Neil Irwin has a nice look at what might be the biggest flaw in Donald Trump’s tax plans, a loophole that would lead to many of us deciding to stop being human beings and become corporations instead. We actually saw this happen in the UK too when Gordon Brown decided to change small company corporation tax laws. There was a rush to incorporate, revenue declined and the rules had to be reversed. Along with a set of regulations that never really have worked properly and yes still cause all sorts of problems.
The specific point is that Trump is suggesting that the lower corporate income tax rate should also apply to pass through corporations, that is to methods of organisation that don’t even pay the corporate income tax. This isn’t a good idea. And it’s not a good idea for a reason that Irwin gets close to but doesn’t quite spot:
The opportunity to game the system arises from the huge gap between the tax rate paid on individual income — up to 39.6 percent now, or 35 percent under the Trump plan — and the low rate on business income the president proposes, of 15 percent. He seeks to apply that rate to all businesses, including “pass-through” organizations such as limited liability companies and S corporations, and that is where the opportunity for games arises.
In more detail, C corporations pay the corporate income tax, S corporations do not, the owners are taxed upon their income from the business at the normal personal income tax rate instead. We can see what Trump is thinking here, one form of business organisation should be taxed much like any other form of business organisation. We don’t want to have distortions in the tax code that favour one legal form over another, after all. So, if the corporate income tax rate goes down then the pass through rate which applies to S corporations should also go down, right?
As Irwin mentions but doesn’t quite get:
Pass-through entities include a variety of corporate structures with one thing in common. They do not pay federal income tax directly, but rather pass their earnings along to their owners, who in turn pay individual income tax on the money. That avoids the problem of double taxation faced by C corporations (the structure most commonly used by the biggest companies), which pay the corporate income tax directly and whose investors must pay taxes on dividends they receive.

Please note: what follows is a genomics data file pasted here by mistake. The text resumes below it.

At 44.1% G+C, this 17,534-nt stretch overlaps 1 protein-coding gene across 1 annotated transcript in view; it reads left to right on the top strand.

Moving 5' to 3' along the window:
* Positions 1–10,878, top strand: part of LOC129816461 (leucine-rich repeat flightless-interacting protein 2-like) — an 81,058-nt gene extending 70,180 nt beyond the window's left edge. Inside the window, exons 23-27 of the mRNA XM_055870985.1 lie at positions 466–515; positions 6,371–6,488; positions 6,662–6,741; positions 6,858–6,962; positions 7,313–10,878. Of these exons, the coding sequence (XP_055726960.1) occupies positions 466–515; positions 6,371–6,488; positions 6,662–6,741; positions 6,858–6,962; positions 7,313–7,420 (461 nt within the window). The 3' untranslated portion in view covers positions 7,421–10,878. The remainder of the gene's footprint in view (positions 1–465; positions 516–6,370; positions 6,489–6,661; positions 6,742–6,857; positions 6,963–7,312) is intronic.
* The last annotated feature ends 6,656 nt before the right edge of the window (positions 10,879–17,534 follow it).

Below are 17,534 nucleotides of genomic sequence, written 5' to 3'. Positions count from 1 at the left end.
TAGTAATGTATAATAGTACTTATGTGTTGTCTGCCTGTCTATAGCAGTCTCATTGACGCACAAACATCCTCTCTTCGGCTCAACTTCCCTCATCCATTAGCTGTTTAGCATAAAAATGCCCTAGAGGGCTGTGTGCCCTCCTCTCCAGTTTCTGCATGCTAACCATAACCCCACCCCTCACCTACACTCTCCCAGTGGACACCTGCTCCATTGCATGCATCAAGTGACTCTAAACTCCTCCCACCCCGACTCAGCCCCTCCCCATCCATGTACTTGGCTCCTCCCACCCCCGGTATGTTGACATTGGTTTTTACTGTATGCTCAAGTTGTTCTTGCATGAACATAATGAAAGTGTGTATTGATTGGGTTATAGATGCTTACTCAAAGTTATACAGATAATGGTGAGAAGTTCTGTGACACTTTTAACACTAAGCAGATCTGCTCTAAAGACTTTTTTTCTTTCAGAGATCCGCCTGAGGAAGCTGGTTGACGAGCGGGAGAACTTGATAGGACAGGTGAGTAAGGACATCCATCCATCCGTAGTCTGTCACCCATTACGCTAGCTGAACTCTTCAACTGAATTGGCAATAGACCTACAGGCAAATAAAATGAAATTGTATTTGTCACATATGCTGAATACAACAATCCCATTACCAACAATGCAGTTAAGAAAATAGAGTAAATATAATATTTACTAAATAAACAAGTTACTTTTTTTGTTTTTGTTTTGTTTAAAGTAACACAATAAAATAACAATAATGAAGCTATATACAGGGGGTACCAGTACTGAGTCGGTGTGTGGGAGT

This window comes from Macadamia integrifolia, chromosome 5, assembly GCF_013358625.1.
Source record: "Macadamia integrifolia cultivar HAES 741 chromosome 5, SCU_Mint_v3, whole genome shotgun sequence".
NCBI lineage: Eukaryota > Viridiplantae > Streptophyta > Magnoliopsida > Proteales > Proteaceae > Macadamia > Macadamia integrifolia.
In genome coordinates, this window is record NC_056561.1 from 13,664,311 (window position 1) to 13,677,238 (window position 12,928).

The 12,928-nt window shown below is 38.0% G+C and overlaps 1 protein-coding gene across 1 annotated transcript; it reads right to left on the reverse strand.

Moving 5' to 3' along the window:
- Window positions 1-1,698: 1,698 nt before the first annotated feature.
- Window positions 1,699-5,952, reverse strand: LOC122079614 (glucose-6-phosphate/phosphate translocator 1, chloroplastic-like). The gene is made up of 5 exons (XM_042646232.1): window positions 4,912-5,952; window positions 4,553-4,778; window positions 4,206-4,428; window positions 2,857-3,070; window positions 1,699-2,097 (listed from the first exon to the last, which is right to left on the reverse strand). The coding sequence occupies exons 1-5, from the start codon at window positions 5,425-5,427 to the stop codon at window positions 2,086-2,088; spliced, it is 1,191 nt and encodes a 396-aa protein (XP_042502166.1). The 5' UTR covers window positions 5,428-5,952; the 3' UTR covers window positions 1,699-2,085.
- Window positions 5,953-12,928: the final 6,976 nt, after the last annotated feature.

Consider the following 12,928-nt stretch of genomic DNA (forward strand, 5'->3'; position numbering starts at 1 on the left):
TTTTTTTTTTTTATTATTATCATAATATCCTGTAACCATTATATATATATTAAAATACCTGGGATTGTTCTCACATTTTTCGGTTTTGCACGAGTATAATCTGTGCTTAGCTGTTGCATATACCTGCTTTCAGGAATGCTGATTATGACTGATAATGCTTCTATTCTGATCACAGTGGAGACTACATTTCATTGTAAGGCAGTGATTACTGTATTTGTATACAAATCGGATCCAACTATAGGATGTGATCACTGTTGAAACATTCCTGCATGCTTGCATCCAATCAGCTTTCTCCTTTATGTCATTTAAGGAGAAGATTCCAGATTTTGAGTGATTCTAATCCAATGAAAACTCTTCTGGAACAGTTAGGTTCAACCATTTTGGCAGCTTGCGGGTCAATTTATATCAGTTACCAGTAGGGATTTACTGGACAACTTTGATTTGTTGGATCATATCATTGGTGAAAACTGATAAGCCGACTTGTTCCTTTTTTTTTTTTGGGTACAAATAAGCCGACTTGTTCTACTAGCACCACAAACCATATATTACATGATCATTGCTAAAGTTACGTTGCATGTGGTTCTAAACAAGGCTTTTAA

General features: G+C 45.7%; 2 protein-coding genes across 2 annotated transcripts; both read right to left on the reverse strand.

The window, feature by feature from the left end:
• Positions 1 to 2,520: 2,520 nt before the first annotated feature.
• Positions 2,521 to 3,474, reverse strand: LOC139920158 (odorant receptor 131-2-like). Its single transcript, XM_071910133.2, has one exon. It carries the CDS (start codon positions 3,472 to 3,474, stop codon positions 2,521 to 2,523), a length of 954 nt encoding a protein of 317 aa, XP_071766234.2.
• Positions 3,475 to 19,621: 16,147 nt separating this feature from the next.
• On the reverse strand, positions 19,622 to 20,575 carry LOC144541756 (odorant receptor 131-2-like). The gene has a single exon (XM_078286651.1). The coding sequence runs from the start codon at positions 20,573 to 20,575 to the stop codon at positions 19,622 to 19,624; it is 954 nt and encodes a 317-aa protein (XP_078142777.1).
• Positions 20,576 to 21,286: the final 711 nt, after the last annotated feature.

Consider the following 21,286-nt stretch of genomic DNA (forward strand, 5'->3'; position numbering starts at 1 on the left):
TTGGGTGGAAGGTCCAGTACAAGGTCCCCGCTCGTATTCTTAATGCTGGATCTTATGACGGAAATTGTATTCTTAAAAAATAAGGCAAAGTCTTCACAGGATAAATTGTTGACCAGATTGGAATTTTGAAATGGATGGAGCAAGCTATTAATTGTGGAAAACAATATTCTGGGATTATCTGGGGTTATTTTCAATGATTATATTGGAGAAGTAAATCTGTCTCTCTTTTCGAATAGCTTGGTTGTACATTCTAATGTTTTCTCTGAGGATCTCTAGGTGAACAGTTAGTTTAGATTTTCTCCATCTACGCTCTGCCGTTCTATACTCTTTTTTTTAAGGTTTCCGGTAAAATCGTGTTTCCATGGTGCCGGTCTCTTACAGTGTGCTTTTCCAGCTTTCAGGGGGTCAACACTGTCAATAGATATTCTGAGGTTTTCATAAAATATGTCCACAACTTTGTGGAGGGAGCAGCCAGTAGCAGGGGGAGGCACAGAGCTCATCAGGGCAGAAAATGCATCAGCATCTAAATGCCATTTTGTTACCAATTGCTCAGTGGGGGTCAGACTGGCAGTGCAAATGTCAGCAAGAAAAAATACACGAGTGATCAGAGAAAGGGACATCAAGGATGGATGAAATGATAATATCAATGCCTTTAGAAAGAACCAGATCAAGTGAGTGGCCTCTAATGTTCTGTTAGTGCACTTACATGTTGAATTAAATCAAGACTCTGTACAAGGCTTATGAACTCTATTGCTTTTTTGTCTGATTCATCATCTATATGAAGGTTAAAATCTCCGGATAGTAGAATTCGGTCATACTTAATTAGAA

But if the tax code is changed to lower the corporate income tax rate to 15 percent, from its current 35 percent, that creates a different fairness problem. Suddenly C corporations would have much lower tax rates than competitors that happen to be organized using pass-through structures, such as S corporations and limited liability companies.
No, they wouldn’t. Because of the double taxation of the income from a C corporation. We can’t quite just add together the tax rates, sadly, it doesn’t work that way, but let’s just do that for ease of calculation. The C corporation makes $100 in profit, pays $15 tax, the investor receives the $85 in dividends and pays 15% tax (currently, or is it 20% now?). Just for ease of calculation we’ll call that a 30% tax rate overall. The S corporation doesn’t pay the corporate tax, the recipients of the profits pay normal income tax which might well be about 30%. The income from the business is being equally taxed in this set up.
Under the current system the S corporation tax is the same as now, say 30%, the C pays the 35% (and yes, you do have to pay the full rate to pay out dividends) and the investor also the 15%. To give a blended rate of 50% (again, not accurate, just for ease of calculation). Or Trump’s proposal that the S and C profits are both taxed at 15%–but then the dividends will still pay the other 15% (or 20%) dividend tax while the S only the 15%.
And yes, we really do want equal taxation for what is roughly the same thing, running a business, whatever the legal form used to run it. Which means that to equalise the tax rates we should abolish the dividend tax, or lower the corporate income tax rate, but we don’t need or want to change the pass through rate at all.